October 18, 2007


Encounters with the Strange and Unexplained. By Matt Hoyle. Andrews McMeel. $24.95.

Revenge of the Donut Boys: True Stories of Lust, Fame, Survival and Multiple Personality. By Mike Sager. Thunder’s Mouth Press/Da Capo. $16.95.

      Truth is slippery. It has to be interpreted in order to be presented – and that inevitably exposes it to the interests and biases of the interpreters, as in these two books. Encounters with the Strange and Unexplained has a title that is a bit of a cheat, since photographer Matt Hoyle did not actually have any encounters with strange and unexplained phenomena. What he had was encounters with people who claimed to have encountered such phenomena – and Hoyle went out and photographed the people, usually in or near the place where the phenomena supposedly occurred. The photos themselves are top-notch, and this handsome oversized paperback book showcases them beautifully. Atmospheric, penetrating, beautifully framed and distinctively lit, Hoyle’s portraits are always interesting and sometimes stunning. But they have nothing directly to do with what the book promises to deliver. Each two-page spread of the book features a wonderful Hoyle photo and a brief description of what the person pictured – identified only by first name and location – claims to have seen or experienced. Thus, we see Fran of Lincoln, Rhode Island, a statuesque woman wearing a veiled black hat and an old-fashioned red-white-and blue dress made of elegant fabric, sitting in front of a picture of Abraham Lincoln; and the text has her saying that her house “is full of love,” but strange things happened after “a paranormal group visited,” such as her being unable to shut off the water in the bathroom. Ed of Everglades City, Florida, seen at night, leaning in toward the camera and shining a flashlight at it, tells of being 13 and hearing “a god-awful sound” and “footsteps, too, like a squishing noise,” and then seeing a strange five-foot-tall creature. Denise of Seekonk, Massachusetts, seen in bed in a dimly lit room, half sitting up, with a puzzled-to-frightened look on her face, talks about seeing the “ethereal form” of her ex-boyfriend, who had recently committed suicide, “like a cloud of milky energy.” There is no reason to doubt the sincerity of these stories – and no reason, on the basis of this book, to believe any of them. As a photographic study of a wide variety of people, Encounters with the Strange and Unexplained is excellent. As a book about what it claims to be about, it is guilty of false self-promotion.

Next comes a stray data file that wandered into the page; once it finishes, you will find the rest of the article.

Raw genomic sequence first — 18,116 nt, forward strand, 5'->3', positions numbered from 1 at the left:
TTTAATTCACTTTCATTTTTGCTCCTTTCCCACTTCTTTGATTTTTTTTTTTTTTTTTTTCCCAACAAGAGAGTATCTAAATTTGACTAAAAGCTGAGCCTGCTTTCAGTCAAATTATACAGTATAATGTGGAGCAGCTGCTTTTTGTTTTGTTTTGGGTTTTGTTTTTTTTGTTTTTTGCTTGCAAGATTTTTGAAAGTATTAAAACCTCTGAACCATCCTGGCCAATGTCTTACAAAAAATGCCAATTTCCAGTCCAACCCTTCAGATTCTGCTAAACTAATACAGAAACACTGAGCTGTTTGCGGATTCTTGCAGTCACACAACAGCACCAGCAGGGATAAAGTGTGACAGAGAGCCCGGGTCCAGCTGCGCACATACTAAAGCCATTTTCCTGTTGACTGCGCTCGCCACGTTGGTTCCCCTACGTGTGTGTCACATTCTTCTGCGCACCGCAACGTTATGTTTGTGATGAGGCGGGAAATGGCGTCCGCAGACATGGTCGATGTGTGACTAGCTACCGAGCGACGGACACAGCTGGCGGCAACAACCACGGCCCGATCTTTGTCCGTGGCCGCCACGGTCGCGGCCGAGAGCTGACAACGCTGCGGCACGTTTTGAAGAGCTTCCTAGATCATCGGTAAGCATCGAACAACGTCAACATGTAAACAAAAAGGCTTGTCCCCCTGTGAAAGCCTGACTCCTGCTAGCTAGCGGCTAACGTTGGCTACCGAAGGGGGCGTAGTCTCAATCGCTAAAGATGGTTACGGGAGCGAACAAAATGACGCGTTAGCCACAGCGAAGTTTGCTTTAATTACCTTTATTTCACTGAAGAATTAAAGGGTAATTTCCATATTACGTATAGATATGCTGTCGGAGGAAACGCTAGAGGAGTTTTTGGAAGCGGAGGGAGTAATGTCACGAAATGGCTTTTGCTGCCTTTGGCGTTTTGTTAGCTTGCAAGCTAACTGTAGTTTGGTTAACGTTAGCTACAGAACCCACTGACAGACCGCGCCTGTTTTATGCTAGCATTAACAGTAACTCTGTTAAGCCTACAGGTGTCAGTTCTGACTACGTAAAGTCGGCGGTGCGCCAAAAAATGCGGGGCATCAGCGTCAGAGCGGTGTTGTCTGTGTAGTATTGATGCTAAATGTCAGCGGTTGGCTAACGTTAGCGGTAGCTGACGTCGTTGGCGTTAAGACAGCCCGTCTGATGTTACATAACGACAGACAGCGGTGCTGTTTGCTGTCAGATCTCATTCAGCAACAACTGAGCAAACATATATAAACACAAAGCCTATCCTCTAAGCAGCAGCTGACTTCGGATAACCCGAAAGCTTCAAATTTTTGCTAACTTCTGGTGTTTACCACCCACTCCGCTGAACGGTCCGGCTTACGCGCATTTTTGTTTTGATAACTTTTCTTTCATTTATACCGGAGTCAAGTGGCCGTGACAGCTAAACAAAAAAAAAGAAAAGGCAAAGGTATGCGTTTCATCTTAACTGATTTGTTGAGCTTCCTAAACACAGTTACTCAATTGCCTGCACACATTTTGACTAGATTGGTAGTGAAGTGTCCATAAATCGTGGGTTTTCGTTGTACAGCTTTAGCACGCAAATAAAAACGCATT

There are no pictures – except word pictures – in Mike Sager’s Revenge of the Donut Boys. But many of those word pictures are quite vivid. The 17 essays here, mostly from Rolling Stone (where Sager was a contributing editor) or Esquire (where he is currently a writer at large), are written in a sure-handed magazine style in which a focus on details of people’s external lives is used to help readers infer things about their internal ones: “Dave smiles, tiptoes, putting down the box, moving into the living room, where he begins alphabetizing his CD collection across the fireplace mantel.” The subjects are wide-ranging within the realm of popular culture and what may be called “unusual and offbeat Americans.” Celebrity-focused pieces deal with Roseanne Barr’s multiple personality disorder and rapper Ice Cube’s rise to fame. Pieces that might be called “extraordinary lives of ordinary people” include one on sexually adventurous, mostly middle-aged couples who attend swingers’ gatherings (this piece has the unfortunate title, “Deviates in Love”), and one on would-be movie stars Lynn Clark and Steve Bean. The title story is about kids stealing cars – sometimes kids so young that one handles the steering wheel while another works the pedals. There’s a piece on a 92-year-old resident of Sun City, Arizona, who has an Alzheimer’s-afflicted girlfriend, and one called “The Secret Life of a Beautiful Woman,” whose main point seems to be that being beautiful and being empty have a lot in common. Sager doesn’t exactly look down on his subjects, but he tends to look at them a bit sideways, as if using peripheral vision to avoid seeing their essential flawed humanness face-to-face. He observes their lives keenly and writes what he sees clearly and effectively (he’s a onetime Washington Post reporter). But he is irritatingly unwilling to take a forthright stand on anything he observes – while often seeming to smirk condescendingly at the people he watches so closely. In a magazine context, where these pieces appeared months apart and in the midst of many others, the approach probably worked better than it does in the book, where Segar’s parade of subtly judgmental stories becomes tiresome after a while.

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